College students learn that Black Friday has nothing to do with race
Students at the University of Florida believe that the name “Black Friday” should be changed so that they know it has nothing to do with race.
Back to the opinion article November 18 in Chicago Tribune named “Talk of the County: Black Friday should be renamed so it doesn’t ‘discriminate and stereotype against blacks,'” Campus Reform reporter Ophelie Jacobson asked students at Gainesville campus schools if they support a name change for Black Friday — the day after Thanksgiving breaks into millions American retail stores for holiday deals to buy gifts and other items.
One student said in response, “I think equality is important,” while another student said, “I mean, I think it’s definitely an opinion. I kind of agree that it should be changed just because Black Friday seems offensive.”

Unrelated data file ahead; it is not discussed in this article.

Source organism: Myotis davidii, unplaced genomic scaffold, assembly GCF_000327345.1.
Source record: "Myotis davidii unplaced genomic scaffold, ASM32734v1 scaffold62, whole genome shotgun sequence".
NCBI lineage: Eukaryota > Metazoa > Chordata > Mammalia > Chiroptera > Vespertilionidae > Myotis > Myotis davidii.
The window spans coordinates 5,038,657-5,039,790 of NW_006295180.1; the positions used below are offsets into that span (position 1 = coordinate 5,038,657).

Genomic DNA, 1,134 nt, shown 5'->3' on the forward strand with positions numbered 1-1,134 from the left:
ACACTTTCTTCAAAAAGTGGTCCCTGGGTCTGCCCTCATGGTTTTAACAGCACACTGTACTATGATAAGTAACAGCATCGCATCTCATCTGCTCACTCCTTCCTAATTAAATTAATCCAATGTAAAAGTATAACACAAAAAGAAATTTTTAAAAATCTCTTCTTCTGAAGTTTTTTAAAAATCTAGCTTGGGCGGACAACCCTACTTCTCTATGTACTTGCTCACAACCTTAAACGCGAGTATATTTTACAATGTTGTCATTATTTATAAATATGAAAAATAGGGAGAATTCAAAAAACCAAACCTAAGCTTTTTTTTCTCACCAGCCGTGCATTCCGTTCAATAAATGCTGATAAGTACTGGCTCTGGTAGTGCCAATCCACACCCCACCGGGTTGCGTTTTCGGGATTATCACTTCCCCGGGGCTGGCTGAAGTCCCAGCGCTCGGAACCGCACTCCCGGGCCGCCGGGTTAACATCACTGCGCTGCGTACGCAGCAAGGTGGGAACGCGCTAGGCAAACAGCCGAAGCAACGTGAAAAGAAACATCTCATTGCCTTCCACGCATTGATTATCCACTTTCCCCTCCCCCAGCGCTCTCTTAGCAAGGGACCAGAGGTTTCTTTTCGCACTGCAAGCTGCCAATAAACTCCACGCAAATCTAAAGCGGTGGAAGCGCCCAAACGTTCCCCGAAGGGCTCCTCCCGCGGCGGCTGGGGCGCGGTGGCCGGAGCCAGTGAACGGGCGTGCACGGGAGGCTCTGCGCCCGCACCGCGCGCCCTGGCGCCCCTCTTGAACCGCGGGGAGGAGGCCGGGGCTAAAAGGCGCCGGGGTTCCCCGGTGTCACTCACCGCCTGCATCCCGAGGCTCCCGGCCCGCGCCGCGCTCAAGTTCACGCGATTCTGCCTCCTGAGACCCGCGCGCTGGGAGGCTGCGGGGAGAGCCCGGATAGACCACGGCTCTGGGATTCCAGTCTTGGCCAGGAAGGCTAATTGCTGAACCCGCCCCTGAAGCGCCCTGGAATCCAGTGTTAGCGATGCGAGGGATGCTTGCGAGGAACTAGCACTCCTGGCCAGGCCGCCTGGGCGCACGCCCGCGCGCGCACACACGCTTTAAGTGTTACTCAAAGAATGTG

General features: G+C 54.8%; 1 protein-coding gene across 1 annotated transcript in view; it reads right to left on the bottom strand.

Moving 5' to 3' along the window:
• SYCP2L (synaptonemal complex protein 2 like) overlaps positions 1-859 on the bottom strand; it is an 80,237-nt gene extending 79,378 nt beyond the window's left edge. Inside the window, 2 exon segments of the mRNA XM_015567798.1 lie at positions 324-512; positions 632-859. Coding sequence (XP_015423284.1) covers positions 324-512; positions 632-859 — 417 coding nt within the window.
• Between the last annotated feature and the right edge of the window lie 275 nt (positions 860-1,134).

Another student explained to Jacobson that they had always felt uncomfortable with the name. “Honestly, I’ll rename that,” they said, adding:
I don’t like the name Black Friday. I haven’t really had it since I was little. Whenever I go to the stores it’s all crowded and I’ll see the workers, kind of, it looks wrong, but they tend more towards fair-skinned people. Like, they’ll help them.
However, one student noted that changing the name “won’t help actual black people”
Once Jacobson pointed out that the term “Black Friday” had nothing to do with race, the students seemed to change their tune.
One student said, “If it’s not about skin color, I don’t see a problem,” while another student replied, “If you want to rename it, for example, avoiding feelings, it’s not helpful.”
According to the History Channel, the actual origin of the name Located With Philadelphia Police in the 1950s they described “the chaos that followed the day after Thanksgiving, when hordes of suburban shoppers and tourists flocked to the city before the big football game between the Army and Navy that takes place every Saturday.”
In the late 1980s, however, retailers attempted to rebrand the term to describe the transition from operating at a loss, “in the red,” to taking a profit, and going from “the black.” This renaming has been suspended and the current understanding of the meaning of “Black Friday” remains.